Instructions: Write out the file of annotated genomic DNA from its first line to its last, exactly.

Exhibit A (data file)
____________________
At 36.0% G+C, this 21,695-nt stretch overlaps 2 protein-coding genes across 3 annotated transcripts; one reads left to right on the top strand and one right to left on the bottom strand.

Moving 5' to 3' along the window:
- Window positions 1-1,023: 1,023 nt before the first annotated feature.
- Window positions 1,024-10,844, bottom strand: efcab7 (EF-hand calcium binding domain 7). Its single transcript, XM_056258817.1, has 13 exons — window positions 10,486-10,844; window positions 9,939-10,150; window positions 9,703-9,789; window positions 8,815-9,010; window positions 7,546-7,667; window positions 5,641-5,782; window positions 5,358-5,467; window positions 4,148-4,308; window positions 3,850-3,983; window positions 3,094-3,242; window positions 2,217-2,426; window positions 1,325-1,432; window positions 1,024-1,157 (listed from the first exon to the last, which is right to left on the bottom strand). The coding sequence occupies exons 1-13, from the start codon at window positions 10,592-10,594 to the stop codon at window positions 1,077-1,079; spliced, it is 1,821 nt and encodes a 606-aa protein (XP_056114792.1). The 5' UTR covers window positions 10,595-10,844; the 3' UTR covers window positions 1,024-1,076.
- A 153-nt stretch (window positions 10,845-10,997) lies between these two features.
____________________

At 36.0% G+C, this 21,695-nt stretch overlaps 2 protein-coding genes across 3 annotated transcripts; one reads left to right on the top strand and one right to left on the bottom strand.

Moving 5' to 3' along the window:
- Window positions 1-1,023: 1,023 nt before the first annotated feature.
- Window positions 1,024-10,844, bottom strand: efcab7 (EF-hand calcium binding domain 7). Its single transcript, XM_056258817.1, has 13 exons — window positions 10,486-10,844; window positions 9,939-10,150; window positions 9,703-9,789; window positions 8,815-9,010; window positions 7,546-7,667; window positions 5,641-5,782; window positions 5,358-5,467; window positions 4,148-4,308; window positions 3,850-3,983; window positions 3,094-3,242; window positions 2,217-2,426; window positions 1,325-1,432; window positions 1,024-1,157 (listed from the first exon to the last, which is right to left on the bottom strand). The coding sequence occupies exons 1-13, from the start codon at window positions 10,592-10,594 to the stop codon at window positions 1,077-1,079; spliced, it is 1,821 nt and encodes a 606-aa protein (XP_056114792.1). The 5' UTR covers window positions 10,595-10,844; the 3' UTR covers window positions 1,024-1,076.
- A 153-nt stretch (window positions 10,845-10,997) lies between these two features.